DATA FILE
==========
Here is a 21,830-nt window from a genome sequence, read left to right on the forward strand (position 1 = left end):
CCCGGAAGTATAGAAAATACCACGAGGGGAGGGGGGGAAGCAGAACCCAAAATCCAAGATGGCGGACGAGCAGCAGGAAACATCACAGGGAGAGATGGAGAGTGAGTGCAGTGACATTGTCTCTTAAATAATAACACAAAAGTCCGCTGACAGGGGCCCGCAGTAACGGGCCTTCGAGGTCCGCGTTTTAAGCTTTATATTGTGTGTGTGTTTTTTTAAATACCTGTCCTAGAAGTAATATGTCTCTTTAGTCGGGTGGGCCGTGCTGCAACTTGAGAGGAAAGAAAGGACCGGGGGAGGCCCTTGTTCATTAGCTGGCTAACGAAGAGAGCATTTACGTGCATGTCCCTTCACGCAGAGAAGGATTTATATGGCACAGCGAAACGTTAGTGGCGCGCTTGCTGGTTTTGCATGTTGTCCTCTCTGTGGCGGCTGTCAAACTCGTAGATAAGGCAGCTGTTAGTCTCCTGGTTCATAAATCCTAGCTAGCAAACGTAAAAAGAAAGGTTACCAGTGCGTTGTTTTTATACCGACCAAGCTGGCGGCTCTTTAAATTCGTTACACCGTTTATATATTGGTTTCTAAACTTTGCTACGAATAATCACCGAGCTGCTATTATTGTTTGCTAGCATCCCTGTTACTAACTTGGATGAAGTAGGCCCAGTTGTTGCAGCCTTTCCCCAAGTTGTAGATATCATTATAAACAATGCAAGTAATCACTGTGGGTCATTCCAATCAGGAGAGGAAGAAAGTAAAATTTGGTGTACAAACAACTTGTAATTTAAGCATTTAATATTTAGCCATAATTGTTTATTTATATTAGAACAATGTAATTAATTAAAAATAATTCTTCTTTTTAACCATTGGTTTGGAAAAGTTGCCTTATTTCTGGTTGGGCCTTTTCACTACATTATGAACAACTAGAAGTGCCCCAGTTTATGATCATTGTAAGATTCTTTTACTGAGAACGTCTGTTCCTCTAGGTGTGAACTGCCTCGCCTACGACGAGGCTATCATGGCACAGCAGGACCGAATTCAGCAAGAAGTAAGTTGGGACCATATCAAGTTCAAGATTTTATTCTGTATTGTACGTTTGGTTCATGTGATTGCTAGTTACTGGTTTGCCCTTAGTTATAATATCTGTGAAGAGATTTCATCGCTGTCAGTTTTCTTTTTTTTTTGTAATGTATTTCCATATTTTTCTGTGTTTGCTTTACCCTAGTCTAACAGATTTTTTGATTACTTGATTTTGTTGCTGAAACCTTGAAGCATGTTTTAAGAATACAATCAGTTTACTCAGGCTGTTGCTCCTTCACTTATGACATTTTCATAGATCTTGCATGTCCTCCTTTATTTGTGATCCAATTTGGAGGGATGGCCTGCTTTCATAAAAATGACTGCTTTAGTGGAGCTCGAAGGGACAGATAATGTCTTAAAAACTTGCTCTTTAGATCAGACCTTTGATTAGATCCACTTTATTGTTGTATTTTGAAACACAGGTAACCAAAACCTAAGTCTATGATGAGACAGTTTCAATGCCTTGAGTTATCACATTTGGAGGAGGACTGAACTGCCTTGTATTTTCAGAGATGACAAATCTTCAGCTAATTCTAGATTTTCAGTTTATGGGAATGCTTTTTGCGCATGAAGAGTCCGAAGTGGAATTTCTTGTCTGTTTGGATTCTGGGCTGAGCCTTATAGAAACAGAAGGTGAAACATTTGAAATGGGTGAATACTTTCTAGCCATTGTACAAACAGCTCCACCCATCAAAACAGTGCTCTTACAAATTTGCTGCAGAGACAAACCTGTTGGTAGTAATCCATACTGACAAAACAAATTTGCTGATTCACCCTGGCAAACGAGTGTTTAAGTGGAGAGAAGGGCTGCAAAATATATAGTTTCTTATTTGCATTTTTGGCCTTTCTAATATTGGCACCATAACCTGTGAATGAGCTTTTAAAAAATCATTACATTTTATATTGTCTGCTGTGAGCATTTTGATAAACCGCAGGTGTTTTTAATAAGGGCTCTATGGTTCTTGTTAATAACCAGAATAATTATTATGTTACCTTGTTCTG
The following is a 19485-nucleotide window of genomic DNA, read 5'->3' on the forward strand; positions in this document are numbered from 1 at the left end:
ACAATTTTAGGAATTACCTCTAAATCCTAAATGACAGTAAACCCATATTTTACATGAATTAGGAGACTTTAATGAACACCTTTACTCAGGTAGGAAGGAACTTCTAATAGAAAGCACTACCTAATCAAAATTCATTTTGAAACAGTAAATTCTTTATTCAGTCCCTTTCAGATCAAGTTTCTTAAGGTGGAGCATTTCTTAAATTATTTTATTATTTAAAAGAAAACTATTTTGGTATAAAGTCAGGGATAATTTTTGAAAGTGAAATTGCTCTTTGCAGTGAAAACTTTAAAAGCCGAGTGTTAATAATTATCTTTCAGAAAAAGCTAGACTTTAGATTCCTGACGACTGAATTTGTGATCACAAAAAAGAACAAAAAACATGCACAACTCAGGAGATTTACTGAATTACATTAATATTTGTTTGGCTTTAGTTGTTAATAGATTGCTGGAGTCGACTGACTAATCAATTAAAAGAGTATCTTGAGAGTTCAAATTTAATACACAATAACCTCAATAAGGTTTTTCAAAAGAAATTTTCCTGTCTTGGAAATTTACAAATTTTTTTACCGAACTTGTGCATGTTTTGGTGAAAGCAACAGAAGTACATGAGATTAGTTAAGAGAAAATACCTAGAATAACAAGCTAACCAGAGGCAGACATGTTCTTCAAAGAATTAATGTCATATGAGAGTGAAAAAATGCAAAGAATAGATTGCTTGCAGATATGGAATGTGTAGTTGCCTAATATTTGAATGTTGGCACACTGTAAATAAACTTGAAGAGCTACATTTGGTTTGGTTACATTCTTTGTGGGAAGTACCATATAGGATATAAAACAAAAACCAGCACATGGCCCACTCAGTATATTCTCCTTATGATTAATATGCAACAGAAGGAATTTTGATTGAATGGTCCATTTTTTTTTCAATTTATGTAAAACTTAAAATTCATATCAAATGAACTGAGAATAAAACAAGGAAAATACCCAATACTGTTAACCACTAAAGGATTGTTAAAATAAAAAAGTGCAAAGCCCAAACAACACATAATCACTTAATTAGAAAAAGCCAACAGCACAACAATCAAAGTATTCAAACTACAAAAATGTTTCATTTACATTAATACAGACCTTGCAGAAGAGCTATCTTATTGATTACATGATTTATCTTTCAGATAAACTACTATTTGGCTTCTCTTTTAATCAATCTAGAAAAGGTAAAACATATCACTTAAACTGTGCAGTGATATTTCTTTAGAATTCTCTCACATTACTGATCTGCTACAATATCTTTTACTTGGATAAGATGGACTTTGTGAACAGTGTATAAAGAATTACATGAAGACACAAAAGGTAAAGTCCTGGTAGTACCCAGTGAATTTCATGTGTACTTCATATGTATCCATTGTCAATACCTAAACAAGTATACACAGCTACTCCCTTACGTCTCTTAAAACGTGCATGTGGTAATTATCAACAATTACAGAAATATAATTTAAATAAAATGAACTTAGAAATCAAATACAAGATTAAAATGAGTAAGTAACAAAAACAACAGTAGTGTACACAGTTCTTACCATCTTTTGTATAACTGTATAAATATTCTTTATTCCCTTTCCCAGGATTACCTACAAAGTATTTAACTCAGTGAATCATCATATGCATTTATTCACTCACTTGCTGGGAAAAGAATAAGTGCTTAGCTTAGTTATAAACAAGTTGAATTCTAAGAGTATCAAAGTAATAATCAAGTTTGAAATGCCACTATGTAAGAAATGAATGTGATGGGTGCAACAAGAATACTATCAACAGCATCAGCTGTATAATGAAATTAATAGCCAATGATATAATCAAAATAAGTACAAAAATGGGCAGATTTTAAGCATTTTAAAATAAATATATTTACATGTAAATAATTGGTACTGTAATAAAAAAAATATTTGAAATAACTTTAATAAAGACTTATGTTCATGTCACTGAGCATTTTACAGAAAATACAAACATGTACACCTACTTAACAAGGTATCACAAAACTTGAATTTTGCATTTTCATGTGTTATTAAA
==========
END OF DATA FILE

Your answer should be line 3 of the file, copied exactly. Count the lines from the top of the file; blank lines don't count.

The following is a 19485-nucleotide window of genomic DNA, read 5'->3' on the forward strand; positions in this document are numbered from 1 at the left end: